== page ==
Thinking about our “success,” it strikes me that we should be crying, not cheering, that there is such a huge need for comfort scarves. I am astounded that the 6,500 scarves we delivered last year to 22 shelters in LA County were not enough to reach every battered and abused woman or even every shelter. This realization saddens me considerably, but makes me even more resolved in my dedication to continue. Maybe I shouldn’t cheer so much about achieving our goals.
The shelters want and need our scarves. The directors acknowledge the value of receiving comfort scarves in breaking the cycle of low self-esteem/acceptance of domestic violence of their clients. Here are snippets from thank you letters sent to Handmade:
Caity Riddle, Manager—Becky’s House Programs, writes: “I just wanted to let you know that we are so excited that you and your volunteers have selected Becky’s House Programs to be one of your recipients! This means so much to us!”
Aracelly Guevara, Bilingual Support Services Provider at My Sister’s Place, writes: “I have a little something I would like to share with you. . . . . I took one of your scarves to the client (in the hospital). It was very comforting for the client to receive one of your scarves. Thank you so much. . . . It made the client cry; it made me cry too.”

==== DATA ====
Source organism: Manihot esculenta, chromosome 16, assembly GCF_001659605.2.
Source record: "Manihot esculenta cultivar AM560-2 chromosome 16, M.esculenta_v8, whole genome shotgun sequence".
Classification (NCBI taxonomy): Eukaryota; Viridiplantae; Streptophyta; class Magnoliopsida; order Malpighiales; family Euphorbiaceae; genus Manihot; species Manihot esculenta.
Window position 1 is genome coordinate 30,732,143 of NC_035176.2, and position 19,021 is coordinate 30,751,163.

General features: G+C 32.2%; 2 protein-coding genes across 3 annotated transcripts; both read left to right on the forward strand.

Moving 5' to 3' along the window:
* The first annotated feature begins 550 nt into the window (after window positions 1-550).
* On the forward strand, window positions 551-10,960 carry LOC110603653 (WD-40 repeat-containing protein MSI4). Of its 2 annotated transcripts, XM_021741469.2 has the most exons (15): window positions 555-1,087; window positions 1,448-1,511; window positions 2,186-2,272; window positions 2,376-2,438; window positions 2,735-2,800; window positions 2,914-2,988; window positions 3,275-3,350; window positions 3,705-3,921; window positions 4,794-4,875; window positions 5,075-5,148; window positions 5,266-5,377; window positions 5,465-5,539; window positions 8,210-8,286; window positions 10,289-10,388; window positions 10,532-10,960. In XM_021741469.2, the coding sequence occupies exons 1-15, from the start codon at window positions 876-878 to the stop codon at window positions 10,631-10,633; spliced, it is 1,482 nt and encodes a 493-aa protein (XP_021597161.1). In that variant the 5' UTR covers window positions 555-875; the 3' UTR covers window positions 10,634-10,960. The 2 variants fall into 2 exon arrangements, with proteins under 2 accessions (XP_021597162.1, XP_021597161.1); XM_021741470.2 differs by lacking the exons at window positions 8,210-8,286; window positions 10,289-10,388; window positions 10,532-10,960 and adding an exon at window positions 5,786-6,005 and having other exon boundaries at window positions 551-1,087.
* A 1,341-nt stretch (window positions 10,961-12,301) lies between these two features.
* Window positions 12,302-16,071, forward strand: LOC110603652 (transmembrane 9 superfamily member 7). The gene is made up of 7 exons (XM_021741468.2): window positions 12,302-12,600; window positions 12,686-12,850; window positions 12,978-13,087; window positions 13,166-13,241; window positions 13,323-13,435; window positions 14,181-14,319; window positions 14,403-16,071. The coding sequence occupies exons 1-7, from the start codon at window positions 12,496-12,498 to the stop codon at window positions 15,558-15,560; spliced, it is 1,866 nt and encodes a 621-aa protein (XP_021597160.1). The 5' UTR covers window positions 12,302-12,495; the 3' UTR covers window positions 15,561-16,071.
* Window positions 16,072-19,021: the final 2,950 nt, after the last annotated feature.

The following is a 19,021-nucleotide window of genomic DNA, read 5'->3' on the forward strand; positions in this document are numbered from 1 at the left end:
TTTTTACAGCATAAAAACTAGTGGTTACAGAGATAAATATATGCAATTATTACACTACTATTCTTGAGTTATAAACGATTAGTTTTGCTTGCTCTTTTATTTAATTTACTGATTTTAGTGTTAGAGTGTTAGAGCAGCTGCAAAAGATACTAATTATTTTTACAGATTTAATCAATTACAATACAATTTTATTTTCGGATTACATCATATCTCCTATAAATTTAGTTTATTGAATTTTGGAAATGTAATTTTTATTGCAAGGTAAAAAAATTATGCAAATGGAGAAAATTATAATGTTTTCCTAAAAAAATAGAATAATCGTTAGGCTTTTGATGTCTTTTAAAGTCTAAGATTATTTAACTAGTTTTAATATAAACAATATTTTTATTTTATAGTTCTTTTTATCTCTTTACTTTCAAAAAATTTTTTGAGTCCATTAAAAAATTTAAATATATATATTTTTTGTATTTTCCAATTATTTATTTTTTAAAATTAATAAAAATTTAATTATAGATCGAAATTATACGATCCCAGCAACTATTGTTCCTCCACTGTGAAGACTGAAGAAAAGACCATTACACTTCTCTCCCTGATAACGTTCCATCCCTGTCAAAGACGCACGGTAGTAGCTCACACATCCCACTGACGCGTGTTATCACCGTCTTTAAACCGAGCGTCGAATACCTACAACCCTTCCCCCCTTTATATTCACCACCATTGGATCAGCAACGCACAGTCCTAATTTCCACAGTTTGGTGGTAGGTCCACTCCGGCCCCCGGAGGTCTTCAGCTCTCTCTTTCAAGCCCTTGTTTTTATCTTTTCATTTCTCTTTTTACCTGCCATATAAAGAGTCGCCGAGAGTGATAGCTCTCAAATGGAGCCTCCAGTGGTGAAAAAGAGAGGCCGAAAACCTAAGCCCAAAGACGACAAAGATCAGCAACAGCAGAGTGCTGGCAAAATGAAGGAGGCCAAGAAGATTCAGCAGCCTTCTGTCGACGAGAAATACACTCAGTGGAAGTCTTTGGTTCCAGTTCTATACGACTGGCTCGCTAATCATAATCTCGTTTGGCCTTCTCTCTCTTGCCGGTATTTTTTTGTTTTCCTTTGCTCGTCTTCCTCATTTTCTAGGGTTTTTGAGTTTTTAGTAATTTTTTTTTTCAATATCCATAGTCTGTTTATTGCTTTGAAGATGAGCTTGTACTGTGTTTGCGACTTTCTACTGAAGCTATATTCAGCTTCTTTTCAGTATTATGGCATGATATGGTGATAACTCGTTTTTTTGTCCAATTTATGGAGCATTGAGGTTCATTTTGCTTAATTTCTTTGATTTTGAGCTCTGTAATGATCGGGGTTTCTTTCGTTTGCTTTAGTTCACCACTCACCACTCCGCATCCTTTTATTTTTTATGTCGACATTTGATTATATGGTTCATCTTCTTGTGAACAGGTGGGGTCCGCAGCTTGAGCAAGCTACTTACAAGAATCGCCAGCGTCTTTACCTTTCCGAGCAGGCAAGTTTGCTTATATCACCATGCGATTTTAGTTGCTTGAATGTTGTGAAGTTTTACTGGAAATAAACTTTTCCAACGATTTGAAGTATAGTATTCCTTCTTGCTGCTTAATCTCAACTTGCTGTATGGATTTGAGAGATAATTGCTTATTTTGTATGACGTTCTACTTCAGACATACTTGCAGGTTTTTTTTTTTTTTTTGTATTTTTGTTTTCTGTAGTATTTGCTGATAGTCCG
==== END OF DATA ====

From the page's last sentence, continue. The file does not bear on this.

Layla Abdul, Human Options, writes: “Your consistent donations have been a true blessing to the clients we serve.”
Angelina Coe, Executive Director at Women’s and Children’s Crisis Shelter, writes: “It takes special people to reach out a helping hand to those in need. You are just such people!!!! We want you to know that you and your support are significant part of our helping our clients rebuild their lives and restore their hope and dignity. . . . .We couldn’t do it without the generosity of our wonderful supporters. Thank you for your donation.”
The group around the table at Concepts in Yarn on Wednesday evenings gets bigger every week. Thanks to the generosity and dedication of June Grossberg, owner, who encouraged me to go forward with Handmade and start the knitting club under her auspices. In addition to the dining room sized table with all its leaves in, we now have a card table as well. About 6:30 or so, we have so many attendees that we all have to squeeze in next to each other. It is a wonderful experience, so supportive and friendly. June’s sponsorship and support have been so valuable to the growth and success of Handmade. I must verbally appreciate it again and again.